By Brian Dubie
It was my honor to serve as Vermont’s Lieutenant Governor for eight years. While I was in office, I was invited to tour the site of a proposed industrial wind turbine complex in Ira, Vt. My tour guide was a commercial pilot. He explained his concerns about the project’s impact on Southern Vermont Regional Airport in nearby Rutland.
Being a commercial airline pilot myself, I understood and shared my colleague’s concerns. We were not alone—the airport manager expressed grave concerns about the project and the “operational safety and the economic impact it has on the airport.” As a result of what I learned I joined with them to oppose the project.
Impacts on aviation were not the only problem with the Ira project. It was too close to neighboring homes, and it was opposed by most of the towns that it would have affected. The project was never built.
As a pilot with 39 years of accident-free flying in commercial, military and light aircraft, I feel well-qualified to state that placing 500-foot tall obstacles on top of a ridgeline within 10 miles of an airport is a bad idea. The wind turbines proposed for Ira would have created an obstacle course for the airport in Rutland. In response to the threat posed by industrial wind turbines to our airports Representative David Potter (a Democrat from Clarendon) sponsored an Airport Hazard Area bill in 2010.
This legislation proposed to:
- Define Airport Hazard Area as 10 miles from an airport.
- Prohibit the construction of anything that: a) is found by the FAA to be an obstruction or hazard, b) is more than 100 feet tall and within the 40:1 slope plane from the end of the runway, c) interferes with radar, navigation equipment, etc., d) restricts established procedures for takeoff, landing, visual flight rules operations VFR and military training routes.
- Sadly this legislation has not been acted upon by the General Assembly. Under the best weather conditions, negotiating an industrial wind turbine obstacle course reduces a pilot’s margin of safety. In bad weather, when pilots are flying under marginal visual flight rules or instrument conditions, an obstacle course could be downright deadly.
- One crash highlights the added risks to pilots posed by obstacles on ridgelines. In 1995 Flight 1572 hit trees on a ridgeline while making a night instrument approach to Bradley International Airport. One of the reasons cited by the National Transportation Safety Board (NTSB) was that the Federal Aviation Administration (FAA) designed the approach to the runway without taking the trees on the ridgeline fully into consideration. The aircraft hit trees on the ridgeline near the airport and crashed short of the runway. Placing 500-foot industrial wind turbines on ridgelines near airports reduces the margin of error that separates an aircraft from obstacles.
Here is another possible scenario: Consider a twin engine aircraft, say a Cessna King Air that is heavily loaded with passengers, cargo and fuel taking off on a hot summer day under instrument conditions, meaning the aircraft will be slow to climb and more difficult to control. Shortly after takeoff the left engine fails, the aircraft will pull to the left and will require a large right rudder input to keep the aircraft on the extended center line of the runway. The loss of the left engine and the need to add right rudder will add drag and slow the rate of climb. Because of the low cloud ceilings the pilot will be flying on instruments and attempting to fly straight ahead on the extended center line of the runway. In the case of the proposed industrial wind project in Swanton, if the pilot drifts off course just a little to the east he or she could find themselves flying in the middle of seven industrial wind turbines with massive turbines blades spinning at close to 200 m.p.h., which could result in a crash.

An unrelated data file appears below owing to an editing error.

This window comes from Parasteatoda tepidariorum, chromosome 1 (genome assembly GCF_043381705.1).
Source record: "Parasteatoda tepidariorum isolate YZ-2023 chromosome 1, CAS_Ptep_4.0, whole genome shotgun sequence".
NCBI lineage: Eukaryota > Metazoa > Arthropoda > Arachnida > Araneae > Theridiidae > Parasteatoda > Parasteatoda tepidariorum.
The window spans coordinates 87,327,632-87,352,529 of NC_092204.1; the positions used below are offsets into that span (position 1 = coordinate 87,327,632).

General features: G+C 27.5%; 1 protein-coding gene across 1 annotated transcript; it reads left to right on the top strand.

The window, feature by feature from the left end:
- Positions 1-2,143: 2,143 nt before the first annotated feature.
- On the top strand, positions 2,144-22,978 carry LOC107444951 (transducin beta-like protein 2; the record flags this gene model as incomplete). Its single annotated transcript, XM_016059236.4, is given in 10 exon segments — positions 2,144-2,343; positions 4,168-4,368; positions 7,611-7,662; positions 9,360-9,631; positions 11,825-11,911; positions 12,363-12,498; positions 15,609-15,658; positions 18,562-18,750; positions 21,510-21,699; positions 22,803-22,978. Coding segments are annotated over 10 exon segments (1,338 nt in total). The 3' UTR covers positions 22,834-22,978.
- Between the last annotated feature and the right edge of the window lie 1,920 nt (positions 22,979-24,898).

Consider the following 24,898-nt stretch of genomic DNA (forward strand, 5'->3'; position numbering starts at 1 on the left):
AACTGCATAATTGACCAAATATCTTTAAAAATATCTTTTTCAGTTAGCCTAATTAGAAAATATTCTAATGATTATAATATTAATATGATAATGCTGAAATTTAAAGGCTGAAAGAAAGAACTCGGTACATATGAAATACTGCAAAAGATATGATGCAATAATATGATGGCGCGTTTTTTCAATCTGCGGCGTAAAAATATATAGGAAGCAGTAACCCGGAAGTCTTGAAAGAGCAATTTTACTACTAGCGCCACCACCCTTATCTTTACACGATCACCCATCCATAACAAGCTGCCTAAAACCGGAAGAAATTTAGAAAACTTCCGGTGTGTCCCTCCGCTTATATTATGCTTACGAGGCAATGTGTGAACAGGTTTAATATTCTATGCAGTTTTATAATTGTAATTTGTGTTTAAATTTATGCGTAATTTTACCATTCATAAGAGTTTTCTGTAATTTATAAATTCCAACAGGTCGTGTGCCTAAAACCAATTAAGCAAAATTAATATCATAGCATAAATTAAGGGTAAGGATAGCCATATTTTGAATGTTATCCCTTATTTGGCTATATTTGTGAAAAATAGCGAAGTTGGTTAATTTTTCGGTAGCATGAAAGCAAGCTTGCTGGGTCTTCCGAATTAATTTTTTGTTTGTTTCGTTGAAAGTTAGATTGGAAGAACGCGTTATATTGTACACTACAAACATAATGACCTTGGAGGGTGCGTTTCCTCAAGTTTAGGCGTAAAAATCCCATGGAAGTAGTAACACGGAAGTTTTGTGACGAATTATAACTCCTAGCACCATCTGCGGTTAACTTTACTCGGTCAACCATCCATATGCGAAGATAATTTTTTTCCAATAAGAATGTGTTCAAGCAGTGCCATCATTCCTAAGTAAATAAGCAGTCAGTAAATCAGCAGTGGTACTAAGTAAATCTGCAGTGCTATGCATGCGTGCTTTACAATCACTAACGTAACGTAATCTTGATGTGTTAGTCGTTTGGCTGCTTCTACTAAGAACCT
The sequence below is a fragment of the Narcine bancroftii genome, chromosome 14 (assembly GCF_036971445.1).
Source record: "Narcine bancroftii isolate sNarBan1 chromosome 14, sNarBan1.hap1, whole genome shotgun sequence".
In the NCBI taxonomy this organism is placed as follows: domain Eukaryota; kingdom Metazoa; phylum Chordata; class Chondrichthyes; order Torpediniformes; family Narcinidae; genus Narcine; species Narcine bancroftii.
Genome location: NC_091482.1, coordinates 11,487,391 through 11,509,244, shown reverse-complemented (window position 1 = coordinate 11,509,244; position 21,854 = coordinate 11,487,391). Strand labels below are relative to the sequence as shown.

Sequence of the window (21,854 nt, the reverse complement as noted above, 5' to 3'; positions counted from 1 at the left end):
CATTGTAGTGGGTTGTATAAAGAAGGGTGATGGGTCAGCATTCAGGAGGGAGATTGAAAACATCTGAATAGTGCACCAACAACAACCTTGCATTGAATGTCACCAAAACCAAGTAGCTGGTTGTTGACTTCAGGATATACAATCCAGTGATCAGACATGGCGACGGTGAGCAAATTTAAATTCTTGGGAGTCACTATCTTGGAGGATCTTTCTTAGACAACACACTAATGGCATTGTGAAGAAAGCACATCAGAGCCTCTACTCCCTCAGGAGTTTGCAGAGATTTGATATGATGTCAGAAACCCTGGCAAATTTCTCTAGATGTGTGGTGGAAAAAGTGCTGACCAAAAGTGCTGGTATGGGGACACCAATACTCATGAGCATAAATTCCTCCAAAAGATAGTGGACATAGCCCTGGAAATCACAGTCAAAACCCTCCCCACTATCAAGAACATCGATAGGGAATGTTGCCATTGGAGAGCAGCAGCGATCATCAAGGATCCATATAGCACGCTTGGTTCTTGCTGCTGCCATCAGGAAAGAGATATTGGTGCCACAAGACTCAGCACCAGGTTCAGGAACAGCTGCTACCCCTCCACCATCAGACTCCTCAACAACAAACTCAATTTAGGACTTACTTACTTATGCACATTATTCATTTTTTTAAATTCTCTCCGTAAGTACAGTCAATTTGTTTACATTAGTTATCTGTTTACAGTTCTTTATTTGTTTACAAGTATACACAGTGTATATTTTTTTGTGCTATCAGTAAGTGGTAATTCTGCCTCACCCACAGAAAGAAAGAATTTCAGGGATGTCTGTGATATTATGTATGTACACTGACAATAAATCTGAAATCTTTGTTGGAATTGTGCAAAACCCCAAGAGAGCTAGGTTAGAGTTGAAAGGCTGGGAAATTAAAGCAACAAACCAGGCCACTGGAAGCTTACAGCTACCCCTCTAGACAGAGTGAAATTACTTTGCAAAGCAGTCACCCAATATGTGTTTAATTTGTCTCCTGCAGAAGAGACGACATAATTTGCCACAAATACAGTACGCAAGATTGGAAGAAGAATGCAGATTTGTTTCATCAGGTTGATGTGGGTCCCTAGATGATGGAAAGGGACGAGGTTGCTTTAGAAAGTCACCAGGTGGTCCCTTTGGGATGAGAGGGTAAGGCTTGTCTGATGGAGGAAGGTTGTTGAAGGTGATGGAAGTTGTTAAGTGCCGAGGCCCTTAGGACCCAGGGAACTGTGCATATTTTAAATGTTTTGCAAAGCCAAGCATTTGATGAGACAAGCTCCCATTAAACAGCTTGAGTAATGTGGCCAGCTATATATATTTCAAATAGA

Could this happen? Yes. Last year in South Dakota four people were killed when their plane failed to negotiate a wind turbine obstacle course.
The wind turbines proposed for Rocky Ridge in Swanton would create an obstacle course for the Franklin County Airport. Franklin County Airport is an important asset to our region and our state. The Army National Guard and General Aviation pilots use Franklin County Airport for training. I am proud that my son and my nephew have chosen to fly for the National Guard—they and their fellow National Guard pilots train at Franklin County Airport. The proposed Swanton industrial wind project would present additional risk to the safe operations at the airport. This added risk is why my aviation colleagues and I have chosen to speak out against it.
The Vermont Legislature has set a goal of 90 percent renewable energy by 2050. A prominent proponent of industrial wind has stated that this would require us to put industrial wind turbines on 200 miles of our ridgelines. For reference, the entire Long Trail is 272 miles.
I ask the legislature to take up Rep Potter’s bill that defines and protects Airport Hazard Areas and will ensure safe operations at our airports and the public they serve.
Brian Dubie is a former Vermont’s Lieutenant Governor and is currently the chair of the Vermont Aerospace and Aviation Association.